One’s us our pride, our shame, our sense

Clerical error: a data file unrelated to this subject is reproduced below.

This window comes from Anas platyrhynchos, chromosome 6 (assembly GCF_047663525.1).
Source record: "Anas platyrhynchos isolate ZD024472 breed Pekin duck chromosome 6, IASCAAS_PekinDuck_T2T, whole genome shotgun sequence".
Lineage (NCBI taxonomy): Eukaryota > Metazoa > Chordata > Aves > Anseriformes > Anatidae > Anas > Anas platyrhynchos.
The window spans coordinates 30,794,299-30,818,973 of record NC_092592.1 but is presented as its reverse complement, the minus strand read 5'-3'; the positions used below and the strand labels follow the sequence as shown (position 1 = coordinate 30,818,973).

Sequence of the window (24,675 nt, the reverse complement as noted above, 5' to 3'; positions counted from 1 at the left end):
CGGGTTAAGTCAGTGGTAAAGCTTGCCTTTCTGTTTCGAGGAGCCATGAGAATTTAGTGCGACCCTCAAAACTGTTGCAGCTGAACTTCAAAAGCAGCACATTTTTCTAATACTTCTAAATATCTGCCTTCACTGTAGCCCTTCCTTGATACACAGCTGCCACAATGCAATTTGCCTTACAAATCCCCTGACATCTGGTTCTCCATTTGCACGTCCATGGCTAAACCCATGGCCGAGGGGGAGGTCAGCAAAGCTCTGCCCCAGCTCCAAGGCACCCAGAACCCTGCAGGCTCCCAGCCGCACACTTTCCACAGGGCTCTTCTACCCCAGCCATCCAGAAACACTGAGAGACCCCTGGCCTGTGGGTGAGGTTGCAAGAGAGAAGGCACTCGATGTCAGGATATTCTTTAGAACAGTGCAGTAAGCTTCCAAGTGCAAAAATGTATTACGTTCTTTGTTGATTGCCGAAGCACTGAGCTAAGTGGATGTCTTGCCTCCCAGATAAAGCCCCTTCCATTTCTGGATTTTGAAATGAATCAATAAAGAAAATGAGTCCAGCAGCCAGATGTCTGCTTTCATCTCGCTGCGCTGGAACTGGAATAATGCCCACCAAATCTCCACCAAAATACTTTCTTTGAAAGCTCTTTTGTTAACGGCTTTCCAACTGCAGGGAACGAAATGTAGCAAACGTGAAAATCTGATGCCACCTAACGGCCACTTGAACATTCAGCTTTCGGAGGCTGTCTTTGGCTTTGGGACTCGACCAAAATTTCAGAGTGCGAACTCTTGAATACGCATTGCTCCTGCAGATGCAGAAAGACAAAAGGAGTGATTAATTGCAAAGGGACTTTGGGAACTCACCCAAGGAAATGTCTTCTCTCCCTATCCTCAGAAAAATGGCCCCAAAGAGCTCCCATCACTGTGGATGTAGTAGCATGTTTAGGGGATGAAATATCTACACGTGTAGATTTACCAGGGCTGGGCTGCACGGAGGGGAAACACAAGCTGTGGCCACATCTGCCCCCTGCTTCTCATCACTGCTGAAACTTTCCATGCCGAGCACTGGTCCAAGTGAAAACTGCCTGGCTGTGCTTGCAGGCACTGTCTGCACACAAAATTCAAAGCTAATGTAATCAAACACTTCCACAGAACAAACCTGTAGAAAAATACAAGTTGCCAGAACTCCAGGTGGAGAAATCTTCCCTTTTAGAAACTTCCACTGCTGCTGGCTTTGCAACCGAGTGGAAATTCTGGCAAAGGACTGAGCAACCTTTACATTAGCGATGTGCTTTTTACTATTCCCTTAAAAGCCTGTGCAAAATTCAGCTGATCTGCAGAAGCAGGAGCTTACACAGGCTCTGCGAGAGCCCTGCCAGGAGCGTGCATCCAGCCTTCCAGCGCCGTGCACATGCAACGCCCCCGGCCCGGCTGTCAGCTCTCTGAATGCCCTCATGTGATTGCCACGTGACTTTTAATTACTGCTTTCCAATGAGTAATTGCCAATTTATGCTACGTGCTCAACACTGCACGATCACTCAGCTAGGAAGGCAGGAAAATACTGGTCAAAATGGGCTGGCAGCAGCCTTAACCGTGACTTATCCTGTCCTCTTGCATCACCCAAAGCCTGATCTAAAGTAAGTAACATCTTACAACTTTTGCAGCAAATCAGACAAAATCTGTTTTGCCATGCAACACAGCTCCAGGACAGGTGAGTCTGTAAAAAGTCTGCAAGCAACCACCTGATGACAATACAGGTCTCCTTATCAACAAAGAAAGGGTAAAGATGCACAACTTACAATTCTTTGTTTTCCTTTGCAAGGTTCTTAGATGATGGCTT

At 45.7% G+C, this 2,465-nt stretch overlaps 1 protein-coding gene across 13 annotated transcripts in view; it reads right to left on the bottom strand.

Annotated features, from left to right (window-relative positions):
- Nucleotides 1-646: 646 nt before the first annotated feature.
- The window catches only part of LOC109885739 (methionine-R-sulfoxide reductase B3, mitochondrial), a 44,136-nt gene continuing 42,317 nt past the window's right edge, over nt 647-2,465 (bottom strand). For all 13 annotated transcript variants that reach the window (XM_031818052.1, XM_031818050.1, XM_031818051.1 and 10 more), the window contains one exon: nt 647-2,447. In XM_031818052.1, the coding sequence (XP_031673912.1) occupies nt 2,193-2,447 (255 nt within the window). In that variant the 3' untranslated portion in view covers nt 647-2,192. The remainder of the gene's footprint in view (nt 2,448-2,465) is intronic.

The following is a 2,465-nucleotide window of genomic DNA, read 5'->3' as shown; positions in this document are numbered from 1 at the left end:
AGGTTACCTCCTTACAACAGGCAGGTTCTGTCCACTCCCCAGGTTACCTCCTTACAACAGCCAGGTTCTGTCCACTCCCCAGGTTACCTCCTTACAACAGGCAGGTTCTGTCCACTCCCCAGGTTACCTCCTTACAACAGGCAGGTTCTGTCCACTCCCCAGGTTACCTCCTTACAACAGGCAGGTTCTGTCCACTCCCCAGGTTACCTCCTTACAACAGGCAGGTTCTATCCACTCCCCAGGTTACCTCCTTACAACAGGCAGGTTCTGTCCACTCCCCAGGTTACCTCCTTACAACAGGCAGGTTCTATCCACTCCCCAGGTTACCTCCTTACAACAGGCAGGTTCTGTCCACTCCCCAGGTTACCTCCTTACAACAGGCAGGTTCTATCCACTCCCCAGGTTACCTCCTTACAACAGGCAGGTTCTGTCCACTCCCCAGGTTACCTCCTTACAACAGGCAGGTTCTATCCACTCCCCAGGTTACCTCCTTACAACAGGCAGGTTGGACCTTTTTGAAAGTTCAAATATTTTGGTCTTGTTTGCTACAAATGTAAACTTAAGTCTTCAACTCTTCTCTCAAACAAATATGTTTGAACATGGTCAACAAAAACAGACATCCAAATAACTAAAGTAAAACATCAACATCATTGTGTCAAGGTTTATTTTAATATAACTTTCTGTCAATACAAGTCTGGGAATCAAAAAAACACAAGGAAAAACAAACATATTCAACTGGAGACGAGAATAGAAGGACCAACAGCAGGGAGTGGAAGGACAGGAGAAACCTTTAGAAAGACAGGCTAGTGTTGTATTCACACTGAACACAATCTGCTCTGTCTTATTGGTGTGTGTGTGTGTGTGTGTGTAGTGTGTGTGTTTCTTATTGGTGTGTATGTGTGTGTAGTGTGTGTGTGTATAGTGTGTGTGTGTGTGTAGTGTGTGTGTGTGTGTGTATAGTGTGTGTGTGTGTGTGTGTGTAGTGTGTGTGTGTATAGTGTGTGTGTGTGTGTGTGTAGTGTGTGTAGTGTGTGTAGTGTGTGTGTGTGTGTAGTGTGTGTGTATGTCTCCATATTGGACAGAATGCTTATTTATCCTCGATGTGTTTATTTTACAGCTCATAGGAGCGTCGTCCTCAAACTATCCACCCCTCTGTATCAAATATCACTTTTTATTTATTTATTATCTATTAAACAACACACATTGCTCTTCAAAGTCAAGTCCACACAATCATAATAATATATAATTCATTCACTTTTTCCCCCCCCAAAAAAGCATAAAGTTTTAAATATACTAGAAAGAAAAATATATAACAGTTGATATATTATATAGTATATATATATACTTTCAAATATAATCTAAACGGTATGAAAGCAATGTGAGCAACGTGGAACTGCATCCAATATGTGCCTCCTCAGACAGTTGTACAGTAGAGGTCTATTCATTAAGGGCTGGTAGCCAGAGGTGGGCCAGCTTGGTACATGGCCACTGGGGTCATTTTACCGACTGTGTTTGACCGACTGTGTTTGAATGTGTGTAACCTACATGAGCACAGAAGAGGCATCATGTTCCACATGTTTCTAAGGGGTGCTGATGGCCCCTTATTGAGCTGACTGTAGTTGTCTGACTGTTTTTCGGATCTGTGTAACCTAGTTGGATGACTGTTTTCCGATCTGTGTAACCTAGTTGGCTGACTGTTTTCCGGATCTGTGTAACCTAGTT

One’s language is not unavoidable because the language is built-in to our minds at all times so it is impossible to forget a language. I do rely on my personal experiences in all situations to understand certain pieces of knowledge. After all understanding things based on experience and culture does not necessarily mean subjective knowledge. Therefore, it is not impossible to have objective knowledge as one may use reasoning, while relying on his or her culture, to have objective knowledge. I lived in Dubai for the first seventeen years of my life. I have always seen and interacted with people from different countries. They appeared different from their conduct, language and choices to myself even though we were both human. Through reasoning I understood that languages are mostly not a personal choice. I did rely on my culture to understand the reason why it is something forced upon us since birth. The memories of parents to great-grandparents, after all, tell us not only of the world before our time, but of who we are and where we came from. They provide us our pride, our shame, our sense of living with roots, and a sense of continuity that is a unique part to the development of our personality and stories to come. Minority language is a language spoken by less than half of some country or region. A small group of people within a community or country, differing from the main population in language. We mean languages that are minority languages even in the country in which they are most widely spoken depending on every country a language is classified as first languages all the way to minority. Also, what about the language our ancestors spoke? Is that an important part of the picture, as well? And does it need to be kept “alive” in the same manner they wanted to be remembered? We’re concerned especially with minority languages that are endangered, or that would be endangered were it not for active efforts to support them.It’s a relevant question, because experts expect 90% of the world’s approximately 7,000 languages will become extinct in the next 100 years as cultures mesh and isolated tribes die out. And the answer may well depend on where you sit when you view the question.  A language dies when nobody speaks it anymore. However, there are different ways languages die. In this regard, three types of language death can be identified: population loss, forced shift, and voluntary shift. The first way a language can die is when the people who speak it cease to exist. This is language death by population loss, and it has been very common over the last 500 years. Population loss can occur either by disease or by murder. When the Europeans invaded the Americas, Australia, and the Caribbean they on the one hand murdered the native inhabitants in order to seize their lands. As whole speech communities died, due to diseases and warfare, numberless languages died with them. In addition to population loss, language death occurs as a result of language shift. Forced language shift. In such cases, dominant groups compel minorities into language shift by either making their language mandatory, by enslaving them, by forcing them into a subordinate position, or by occupying the land and resources on which they rely. The disappearance of tropical rainforest peoples following logging and clearance leading to the destruction of the very basis of their economic and cultural self-sufficiency is an example of forced language shift.The sorrow we feel about the death of a language is slightly complicated. For example as Boa Senior did not only bear the extinction of a language. It also marked the loss of the culture of which she was once part; a culture that was of great interest to linguists and anthropologists, and whose extinction resulted from oppression and violence. Sentimentality, we tend to think, is an exaggerated emotional attachment to something. It is exaggerated because it does not reflect the value of its object.Secondly, the value of minority languages is not purely sentimental. Languages are scientifically interesting. There are whole fields of study devoted to them by charting their history, relationships to other languages, relationships to the cultures in which they exist, and so on. This helps trace and preserve our humanity, since the beginning of our existence. Third, a great quote said by Lyle Campbell “The wisdom of humanity is coded in language, once a language dies, the knowledge dies with it.” This saying is important as he implies that our wisdom, choices and actions are based on the language they speak.But not all linguists agree. In a recent World Affairs article, John McWhorter, a linguist and lecturer in the Department of English and Comparative Literature at Columbia University, asked “would it be inherently evil if there were not 6,000 spoken languages but one? We must consider the question in its pure, logical essence, apart from particular associations with English and its history.”McWhorter’s argument, which is long, asserts that while the death of a language is an artistic loss, our attachment to diverse languages itself is a bit perverse, given that he believes they grew up as a function of diverse geographical dispersion of people. Language, he believes, is not inherently linked to culture. And that as a matter of practicality in an increasingly global world, the use and existence of fewer languages is not only less work, in terms of learning and maintenance, but actually an advantage. It would be cruel to destroy it knowingly yet it would be unreasonable for him to expect society to invest significant resources preserving it. Their value to some just doesn’t warrant the society-wide effort required to preserve them. This level of uncertainty for the usefulness of a language may interfere with the reasoning process, because of the lack of guidelines and regulations. Without abiding them we could interfere with people’s work and domains. We see heritages dying with a lot of sentimental value. To view this holistically based on the counter argument we recognize that languages don’t necessarily mean that culture and wisdom interferes and applies to certain languages.